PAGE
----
Because of these problems, majority-minority districts are a second-best solution: better than the old white-dominated districts, but not as good as proportional representation. PR is a simple and elegant way to ensure fair representation for minorities without any of the complica-tions of trying to create special districts for them.
PR and the Poor
The emergence of new candidates and new parties under proportional representation could also brighten the political prospects of lower-income Americans. For example, in cities where lower-income residents make up more than 10-15% of the electorate, they could mobilize enough votes to elect their own representatives. More importantly, PR would encourage the formation of a true leftist or labor party in the U.S. Case exists in virtually all Western democracies with PR. Such parties would be much more likely to address the problems of economic inequality and the needs of lower-income Americans than do our current major parties.
Such parties would, for the first time, give poor Americans a reason to vote. Currently, lower-income Americans earning under $15,000 a year have a 44% turnout rate, compared to 74% for those earning over $40,000. If the poor knew that their vote would actually elect someone to represent their interests, they would have a much greater incentive to vote. Also, truly progressive parties would actively organize and mobilize poor voters, in contrast to the Republicans and Democrats, who largely ignore poor voters in their pursuit of the larger middle-class electorate. It is no accident that democracies that have proportional representation see significantly higher voter turnout rates for their lower-income citizens.
Making our legislatures more representatives of all income groups could also help to change the terms of political debate over poverty. Today, conservatives have succeeded in transforming the issue of poverty into the issue of welfare. Even the Democrats talk about ending welfare as we know it, not ending poverty as we know it. Few elected officials focus on the plight of the working and non-working poor. Instead, most court middle-class votes by bashing welfare recipients.
Under PR, however, legislators representing the interests of the poor could provide an important counter-balance to this anti-poor rhetoric. By speaking out in the media and in our legislatures, they could begin to focus public attention on the real causes of poverty such as the lack of decent paying jobs and attack those politicians who merely attempt to blame the victims.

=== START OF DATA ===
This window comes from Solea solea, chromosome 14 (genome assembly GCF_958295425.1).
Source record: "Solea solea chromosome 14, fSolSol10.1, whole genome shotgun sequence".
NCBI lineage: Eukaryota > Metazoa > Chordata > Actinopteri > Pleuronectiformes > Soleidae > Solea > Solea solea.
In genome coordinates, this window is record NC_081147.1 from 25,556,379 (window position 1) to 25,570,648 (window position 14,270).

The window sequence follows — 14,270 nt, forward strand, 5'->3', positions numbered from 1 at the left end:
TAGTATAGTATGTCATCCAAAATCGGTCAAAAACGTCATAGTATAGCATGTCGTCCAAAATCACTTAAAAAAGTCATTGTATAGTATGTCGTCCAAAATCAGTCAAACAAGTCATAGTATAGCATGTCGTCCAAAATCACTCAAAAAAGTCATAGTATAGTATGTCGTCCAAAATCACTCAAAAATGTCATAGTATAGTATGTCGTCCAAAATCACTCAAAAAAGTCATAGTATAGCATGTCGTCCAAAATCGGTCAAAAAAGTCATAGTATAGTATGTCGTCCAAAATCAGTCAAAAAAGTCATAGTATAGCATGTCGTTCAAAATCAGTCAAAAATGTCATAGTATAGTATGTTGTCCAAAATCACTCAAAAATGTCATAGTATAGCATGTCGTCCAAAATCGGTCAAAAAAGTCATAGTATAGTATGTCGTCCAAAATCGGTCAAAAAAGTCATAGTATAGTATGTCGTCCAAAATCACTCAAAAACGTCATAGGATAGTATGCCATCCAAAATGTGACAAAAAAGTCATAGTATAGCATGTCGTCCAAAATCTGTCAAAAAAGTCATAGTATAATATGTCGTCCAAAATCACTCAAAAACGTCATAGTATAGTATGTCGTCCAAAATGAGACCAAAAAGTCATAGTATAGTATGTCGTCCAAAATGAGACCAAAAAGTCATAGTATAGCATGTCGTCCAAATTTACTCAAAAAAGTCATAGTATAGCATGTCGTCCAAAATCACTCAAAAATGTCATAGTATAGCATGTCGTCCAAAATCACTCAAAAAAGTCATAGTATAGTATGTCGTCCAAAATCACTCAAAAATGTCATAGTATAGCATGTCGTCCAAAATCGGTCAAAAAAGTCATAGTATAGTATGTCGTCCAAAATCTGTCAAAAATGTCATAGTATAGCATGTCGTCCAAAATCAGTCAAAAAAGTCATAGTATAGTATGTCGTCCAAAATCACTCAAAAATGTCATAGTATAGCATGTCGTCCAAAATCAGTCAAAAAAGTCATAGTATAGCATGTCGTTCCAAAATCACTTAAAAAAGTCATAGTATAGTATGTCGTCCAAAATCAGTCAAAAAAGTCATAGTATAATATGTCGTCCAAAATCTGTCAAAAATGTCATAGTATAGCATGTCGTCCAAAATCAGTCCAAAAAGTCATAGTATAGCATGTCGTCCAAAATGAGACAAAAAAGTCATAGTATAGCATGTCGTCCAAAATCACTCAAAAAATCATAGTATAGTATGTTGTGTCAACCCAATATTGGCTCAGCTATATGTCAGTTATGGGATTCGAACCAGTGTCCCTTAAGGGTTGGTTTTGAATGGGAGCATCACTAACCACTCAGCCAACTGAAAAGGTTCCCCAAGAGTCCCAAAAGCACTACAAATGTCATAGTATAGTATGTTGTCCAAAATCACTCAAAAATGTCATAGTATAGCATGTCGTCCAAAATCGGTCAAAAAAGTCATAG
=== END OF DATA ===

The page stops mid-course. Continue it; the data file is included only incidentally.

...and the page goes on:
Current Activism Around PR
The movement to bring proportional representation to the United States is small but gaining political momentum. A national organization, the Center for Voting and Democracy in Washington, DC, has been created to educate Americans about alternative election systems and to coordinate local organizing efforts. Several political organizations, including the National Organization for Women and Americans for Democratic Action, have endorsed PR elections for the U.S. However, many other progressive political groups need to make PR part of their political agenda if this reform is to become a reality.
Much of the activism around PR has been taking place on the local level, where proportional representation could be adopted simply by changing city or county charters. (On the federal level, it would take an act of Congress to allow members of the House to be elected by PR, a Constitutional amendment to elect Senators in this way.) Groups in North Carolina, Ohio, Washington, California and Massachusetts have been organizing around this issue and have already produced some promising results. In Cincinnati, in 1991, a small group of citizens put a referendum on the ballot to change city council elections to proportional representation. Though the group had little time or money to run a campaign, they succeeded in winning 45% of the vote. This close call suggests that once Americans come to understand PR and its essential fairness they will respond very positively.
The nomination of Lani Guinier to head the Justice Departments Civil Rights Division also has given proportional representation greater visibility. She has been able to capitalize on the media attention surrounding her abandoned nomination to promote her ideas about proportional representation and voting rights to a wide audience of Americans. It is also encouraging that the federal courts have approved proportional representation systems as remedies in local voting rights cases in several states.
Of course, PR is not a cure-all for the various political ills that afflict poor and minority communities. But it certainly is a necessary step toward creation of a more inclusive and fairer political system, and it will finally give badly needed representation to poor and minority Americans who have been systematically denied access to power by our current, flawed election rules.
Douglas J. Amy is an associate professor in the Department of Politics at Mount Holyoke College (S. Hadley, MA 01075). He is author of Real Choices/New Voices: The Case for Proportional Representation Elections in the United States (Columbia University Press, 1993). The Center for Voting & Democracy (Rob Richie, Executive Director) is at 6905 Fifth St. NW, #200, Washington, DC 20012, 202/882-7378.
Douglas Amy is a professor at Mount Holyoke College Department of Politics. His latest book is Beyond the Ballot Box: A Citizen’s Guide to Voting Systems (Praeger Publishing, 2000). firstname.lastname@example.org